The Terns of the Farnes

 

Tern flying July 3 1575

Image: Arctic Tern flying around its nest.  Inner Farne Island, England. Nikon D500, Nikon 200-500 mm at 240 mm, f/6.3, 1/2500 sec, ISO 400, hand-held.

As we made our way up the docks from the boat to Inner Farne Island, we came across nesting Arctic Terns on both sides of the boardwalk. The adults were very protective of their chicks and we had to wear a hat to protect our heads as they could draw blood when they pecked the top of our heads as we walked by.  I was one of the lucky few who had a tern land on her head and stay there for several minutes.  :-).

Tern flying July 6 5236

Image: Arctic Tern hovering over its nest.  Inner Farne Island, England. Nikon D500, Nikon 200-500 mm at 270 mm, f/6.3, 1/2000 sec, ISO 400, hand-held.

Since it was bright and sunny almost every day on this island, I worked a lot on backlit shots of these birds.  Each day presented with slightly different conditions, even subtle changes in the color of the sky and the brightness of the sun.  In the image above, there was more haze in the sky but in the image below, the sky had a deeper blue that allowed the feathers to glow more.

Tern flying July 6 5338

Image: Arctic Tern hovering over its nest.  Inner Farne Island, England. Nikon D500, Nikon 200-500 mm at 200 mm, f/6.3, 1/2500 sec, ISO 400, hand-held.

The terns had beautiful symmetry when they were hovering and preparing to land. When I stood in the right location, I could capture this with the camera.  I was able to lighten the shadows on the frontside of the tern to allow me to salvage the image despite the harsh light.

Tern flying July 3 0632

Image: Arctic Tern hovering over its nest.  Inner Farne Island, England. Nikon D500, Nikon 200-500 mm at 200 mm, f/6.3, 1/2500 sec, ISO 400, hand-held.

Many of the Arctic Terns were bringing back little fish or sand eels from the sea to feed their chicks.  They often flew in large circles around the nest until they determined the right time to land and feed the chicks.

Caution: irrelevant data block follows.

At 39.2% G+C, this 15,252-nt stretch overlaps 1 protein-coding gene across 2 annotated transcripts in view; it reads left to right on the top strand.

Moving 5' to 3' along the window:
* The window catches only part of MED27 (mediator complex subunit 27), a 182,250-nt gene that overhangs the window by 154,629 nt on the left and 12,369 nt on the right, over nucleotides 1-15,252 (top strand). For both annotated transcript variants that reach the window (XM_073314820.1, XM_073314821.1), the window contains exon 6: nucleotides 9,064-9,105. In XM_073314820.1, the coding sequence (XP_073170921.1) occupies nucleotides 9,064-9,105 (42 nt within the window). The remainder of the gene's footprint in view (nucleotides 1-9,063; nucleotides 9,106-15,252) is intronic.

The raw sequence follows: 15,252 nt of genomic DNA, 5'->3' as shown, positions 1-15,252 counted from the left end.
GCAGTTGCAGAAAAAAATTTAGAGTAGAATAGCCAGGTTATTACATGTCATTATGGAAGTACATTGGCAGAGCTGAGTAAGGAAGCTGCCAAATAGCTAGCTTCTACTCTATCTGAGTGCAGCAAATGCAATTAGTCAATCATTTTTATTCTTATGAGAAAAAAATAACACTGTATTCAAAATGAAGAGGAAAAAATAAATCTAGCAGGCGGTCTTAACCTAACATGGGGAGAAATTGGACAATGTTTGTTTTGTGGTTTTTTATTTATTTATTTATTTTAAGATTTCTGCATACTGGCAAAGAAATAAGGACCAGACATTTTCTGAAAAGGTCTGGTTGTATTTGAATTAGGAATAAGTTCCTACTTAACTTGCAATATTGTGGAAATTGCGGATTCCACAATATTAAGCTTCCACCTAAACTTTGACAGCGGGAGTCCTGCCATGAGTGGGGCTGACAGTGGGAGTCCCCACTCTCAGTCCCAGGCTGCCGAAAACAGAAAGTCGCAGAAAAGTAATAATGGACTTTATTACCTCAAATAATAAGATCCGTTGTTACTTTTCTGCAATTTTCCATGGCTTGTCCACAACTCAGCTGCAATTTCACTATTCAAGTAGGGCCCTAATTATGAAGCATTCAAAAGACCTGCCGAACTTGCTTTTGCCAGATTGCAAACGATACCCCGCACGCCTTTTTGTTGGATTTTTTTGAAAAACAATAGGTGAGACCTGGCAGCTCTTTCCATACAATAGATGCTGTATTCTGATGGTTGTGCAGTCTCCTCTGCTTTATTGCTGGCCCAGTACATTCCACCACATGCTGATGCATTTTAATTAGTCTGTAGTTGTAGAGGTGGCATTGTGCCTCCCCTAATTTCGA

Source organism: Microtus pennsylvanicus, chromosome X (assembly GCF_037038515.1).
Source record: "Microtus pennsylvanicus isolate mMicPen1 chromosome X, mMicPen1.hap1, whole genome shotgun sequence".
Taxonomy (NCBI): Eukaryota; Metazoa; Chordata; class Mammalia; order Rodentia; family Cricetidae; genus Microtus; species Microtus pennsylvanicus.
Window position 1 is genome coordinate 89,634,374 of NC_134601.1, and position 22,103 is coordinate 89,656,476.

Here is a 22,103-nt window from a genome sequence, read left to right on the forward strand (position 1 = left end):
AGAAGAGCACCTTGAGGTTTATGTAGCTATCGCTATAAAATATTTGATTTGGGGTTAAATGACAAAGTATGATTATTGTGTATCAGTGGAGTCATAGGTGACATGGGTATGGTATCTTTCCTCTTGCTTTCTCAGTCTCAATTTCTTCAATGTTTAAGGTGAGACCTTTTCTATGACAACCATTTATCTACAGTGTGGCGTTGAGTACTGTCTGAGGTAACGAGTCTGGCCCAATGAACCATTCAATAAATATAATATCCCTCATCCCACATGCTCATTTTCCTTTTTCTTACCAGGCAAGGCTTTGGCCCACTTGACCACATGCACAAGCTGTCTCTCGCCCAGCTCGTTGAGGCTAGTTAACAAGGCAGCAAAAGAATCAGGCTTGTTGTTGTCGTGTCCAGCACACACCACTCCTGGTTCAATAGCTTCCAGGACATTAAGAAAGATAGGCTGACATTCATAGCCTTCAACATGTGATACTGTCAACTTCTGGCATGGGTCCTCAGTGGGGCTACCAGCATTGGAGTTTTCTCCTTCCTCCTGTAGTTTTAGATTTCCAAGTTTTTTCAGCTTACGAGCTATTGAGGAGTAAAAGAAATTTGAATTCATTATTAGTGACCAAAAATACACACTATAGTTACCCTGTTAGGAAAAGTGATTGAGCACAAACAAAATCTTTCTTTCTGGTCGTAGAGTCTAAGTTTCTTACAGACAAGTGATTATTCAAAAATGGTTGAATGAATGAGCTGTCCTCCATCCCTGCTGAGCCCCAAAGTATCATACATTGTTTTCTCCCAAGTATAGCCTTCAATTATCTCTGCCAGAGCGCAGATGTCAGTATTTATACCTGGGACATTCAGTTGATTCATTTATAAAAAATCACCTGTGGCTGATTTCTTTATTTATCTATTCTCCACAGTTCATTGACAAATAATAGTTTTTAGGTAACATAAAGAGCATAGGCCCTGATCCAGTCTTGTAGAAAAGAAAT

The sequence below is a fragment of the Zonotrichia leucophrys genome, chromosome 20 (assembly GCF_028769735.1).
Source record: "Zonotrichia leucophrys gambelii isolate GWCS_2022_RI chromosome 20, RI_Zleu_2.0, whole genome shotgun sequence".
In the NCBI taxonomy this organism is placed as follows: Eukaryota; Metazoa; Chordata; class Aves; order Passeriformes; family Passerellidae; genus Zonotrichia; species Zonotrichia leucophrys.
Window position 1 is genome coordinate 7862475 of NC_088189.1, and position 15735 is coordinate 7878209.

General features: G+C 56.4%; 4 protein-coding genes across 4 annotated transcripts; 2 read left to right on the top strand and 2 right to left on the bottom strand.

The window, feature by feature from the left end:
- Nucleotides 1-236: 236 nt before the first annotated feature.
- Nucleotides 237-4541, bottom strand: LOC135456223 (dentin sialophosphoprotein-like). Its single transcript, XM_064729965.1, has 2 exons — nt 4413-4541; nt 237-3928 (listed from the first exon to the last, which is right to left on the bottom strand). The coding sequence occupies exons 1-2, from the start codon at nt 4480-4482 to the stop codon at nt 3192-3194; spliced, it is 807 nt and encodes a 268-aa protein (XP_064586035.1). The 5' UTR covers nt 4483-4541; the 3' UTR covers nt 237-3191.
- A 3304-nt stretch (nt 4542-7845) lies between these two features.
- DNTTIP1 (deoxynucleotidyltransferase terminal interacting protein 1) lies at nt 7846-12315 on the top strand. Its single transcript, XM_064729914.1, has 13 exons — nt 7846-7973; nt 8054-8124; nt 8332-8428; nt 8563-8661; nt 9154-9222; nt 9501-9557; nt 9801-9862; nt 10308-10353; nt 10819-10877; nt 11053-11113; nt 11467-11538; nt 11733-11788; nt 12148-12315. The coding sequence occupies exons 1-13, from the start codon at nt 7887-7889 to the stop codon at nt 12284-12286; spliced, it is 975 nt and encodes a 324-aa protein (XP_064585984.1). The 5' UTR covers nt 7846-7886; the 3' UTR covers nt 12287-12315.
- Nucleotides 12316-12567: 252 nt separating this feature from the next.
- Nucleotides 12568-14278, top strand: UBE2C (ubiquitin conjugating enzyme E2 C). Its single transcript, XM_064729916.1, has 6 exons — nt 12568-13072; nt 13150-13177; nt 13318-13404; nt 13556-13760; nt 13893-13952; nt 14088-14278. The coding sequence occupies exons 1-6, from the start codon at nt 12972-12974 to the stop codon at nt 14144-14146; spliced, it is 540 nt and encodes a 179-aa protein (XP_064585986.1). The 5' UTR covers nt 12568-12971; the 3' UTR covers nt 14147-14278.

Tern flying with fish July 5 2968

Image: Arctic Tern flying to its nest with a fish.  Inner Farne Island, England. Nikon D500, Nikon 200-500 mm at 220 mm, f/6.3, 1/1600 sec, ISO 1000, hand-held.

There was also a colony of Sandwich Terns living on the island in an area separate from the Arctic Terns.  They were a bit harder to catch on the camera due to their speed and agility.  The black color of their beak was one of the distinguishing features that allowed me to spot them right away versus the red-orange beak of the Arctic Tern.

Tern flying July 5 1628

Image: Sandwich Tern flying to its nest with a fish.  Inner Farne Island, England. Nikon D500, Nikon 200-500 mm at 320 mm, f/6.3, 1/5000 sec, ISO 800, hand-held.

Each day always brought new opportunities for photography.  I enjoyed going back to the same location multiple times since it allowed us more opportunities to catch aspects of the birds’ lives.  Besides watching the terns bring food to their chicks, one afternoon we had the nice surprise of watching the Arctic and Sandwich Terns bathe from the boat.

Terns bathing July 7 1522

Image: 3 Arctic Terns and 1 Sandwich Tern bathing.  Inner Farne Island, England. Nikon D500, Nikon 200-500 mm at 390 mm, f/6.3, 1/2000 sec, ISO 400, hand-held from boat.

After their baths, the flew out of the water, shaking to fluff their feathers.  Sometimes they dipped down into the water once again, as the one below prepares for a second landing.

Tern flying over water July 7 1418

Image: Arctic Tern flying after a bath.  Inner Farne Island, England. Nikon D500, Nikon 200-500 mm at 500 mm, f/6.3, 1/2000 sec, ISO 400, hand-held from boat.

After their bath, they took off again back to their nests or on another journey.

Tern flying over water July 7 1453

Image: Arctic Tern flying after a bath.  Inner Farne Island, England. Nikon D500, Nikon 200-500 mm at 500 mm, f/6.3, 1/2000 sec, ISO 400, hand-held from boat.

 

 

Author: Dr. Amy Novotny

Amy Novotny is a physical therapist, marathon/ultra runner and nature photographer. She treats patients for a variety of conditions but specializes in chronic pain and calming an overactive nervous system using special diaphragmatic breathing. She has used this technique to help her qualify and run in four Boston marathons! She enjoys the outdoors and can often be found running and hiking on trails in throughout Arizona. She attempts to capture the beauty of nature with her photography both locally in Arizona and also throughout the United States. She is becoming more interested in wildlife photography and attempting to capture the emotion of animal interactions. In her spare time, Amy volunteers as a photo guide for the Arizona Highways PhotoScapes nonprofit and shares her joy of nature with others. Please feel free to contact her regarding her photography, physical therapy or running.

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